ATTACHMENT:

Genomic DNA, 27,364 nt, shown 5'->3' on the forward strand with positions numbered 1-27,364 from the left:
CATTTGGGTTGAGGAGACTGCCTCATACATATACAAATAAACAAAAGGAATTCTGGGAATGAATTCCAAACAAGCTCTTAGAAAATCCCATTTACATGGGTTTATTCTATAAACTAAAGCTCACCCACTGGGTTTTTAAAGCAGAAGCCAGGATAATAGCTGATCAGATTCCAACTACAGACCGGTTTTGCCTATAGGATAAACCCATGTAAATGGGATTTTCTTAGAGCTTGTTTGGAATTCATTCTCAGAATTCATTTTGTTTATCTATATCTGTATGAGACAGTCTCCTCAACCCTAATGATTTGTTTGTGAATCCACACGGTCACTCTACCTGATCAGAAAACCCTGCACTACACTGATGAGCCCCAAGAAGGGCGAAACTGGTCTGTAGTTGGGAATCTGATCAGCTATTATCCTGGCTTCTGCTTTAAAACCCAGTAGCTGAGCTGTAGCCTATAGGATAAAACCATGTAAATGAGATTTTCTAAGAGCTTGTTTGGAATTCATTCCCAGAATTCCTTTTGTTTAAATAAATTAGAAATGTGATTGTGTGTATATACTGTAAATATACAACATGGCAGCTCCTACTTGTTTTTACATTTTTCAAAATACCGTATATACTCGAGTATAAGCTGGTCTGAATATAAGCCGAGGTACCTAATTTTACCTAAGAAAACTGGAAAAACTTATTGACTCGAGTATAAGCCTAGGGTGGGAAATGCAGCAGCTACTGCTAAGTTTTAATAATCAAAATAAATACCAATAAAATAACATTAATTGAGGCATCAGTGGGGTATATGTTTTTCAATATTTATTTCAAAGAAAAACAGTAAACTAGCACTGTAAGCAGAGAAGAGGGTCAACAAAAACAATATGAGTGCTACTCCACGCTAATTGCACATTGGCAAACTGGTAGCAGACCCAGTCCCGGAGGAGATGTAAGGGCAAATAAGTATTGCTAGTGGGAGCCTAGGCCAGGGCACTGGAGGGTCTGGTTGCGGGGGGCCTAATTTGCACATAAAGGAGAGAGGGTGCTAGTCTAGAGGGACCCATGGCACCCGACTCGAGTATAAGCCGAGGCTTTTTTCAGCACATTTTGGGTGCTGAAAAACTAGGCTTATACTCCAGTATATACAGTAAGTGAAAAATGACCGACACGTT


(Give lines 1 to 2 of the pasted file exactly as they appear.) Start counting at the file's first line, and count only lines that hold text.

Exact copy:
Genomic DNA, 27,364 nt, shown 5'->3' on the forward strand with positions numbered 1-27,364 from the left:
CATTTGGGTTGAGGAGACTGCCTCATACATATACAAATAAACAAAAGGAATTCTGGGAATGAATTCCAAACAAGCTCTTAGAAAATCCCATTTACATGGGTTTATTCTATAAACTAAAGCTCACCCACTGGGTTTTTAAAGCAGAAGCCAGGATAATAGCTGATCAGATTCCAACTACAGACCGGTTTTGCCTATAGGATAAACCCATGTAAATGGGATTTTCTTAGAGCTTGTTTGGAATTCATTCTCAGAATTCATTTTGTTTATCTATATCTGTATGAGACAGTCTCCTCAACCCTAATGATTTGTTTGTGAATCCACACGGTCACTCTACCTGATCAGAAAACCCTGCACTACACTGATGAGCCCCAAGAAGGGCGAAACTGGTCTGTAGTTGGGAATCTGATCAGCTATTATCCTGGCTTCTGCTTTAAAACCCAGTAGCTGAGCTGTAGCCTATAGGATAAAACCATGTAAATGAGATTTTCTAAGAGCTTGTTTGGAATTCATTCCCAGAATTCCTTTTGTTTAAATAAATTAGAAATGTGATTGTGTGTATATACTGTAAATATACAACATGGCAGCTCCTACTTGTTTTTACATTTTTCAAAATACCGTATATACTCGAGTATAAGCTGGTCTGAATATAAGCCGAGGTACCTAATTTTACCTAAGAAAACTGGAAAAACTTATTGACTCGAGTATAAGCCTAGGGTGGGAAATGCAGCAGCTACTGCTAAGTTTTAATAATCAAAATAAATACCAATAAAATAACATTAATTGAGGCATCAGTGGGGTATATGTTTTTCAATATTTATTTCAAAGAAAAACAGTAAACTAGCACTGTAAGCAGAGAAGAGGGTCAACAAAAACAATATGAGTGCTACTCCACGCTAATTGCACATTGGCAAACTGGTAGCAGACCCAGTCCCGGAGGAGATGTAAGGGCAAATAAGTATTGCTAGTGGGAGCCTAGGCCAGGGCACTGGAGGGTCTGGTTGCGGGGGGCCTAATTTGCACATAAAGGAGAGAGGGTGCTAGTCTAGAGGGACCCATGGCACCCGACTCGAGTATAAGCCGAGGCTTTTTTCAGCACATTTTGGGTGCTGAAAAACTAGGCTTATACTCCAGTATATACAGTAAGTGAAAAATGACCGACACGTT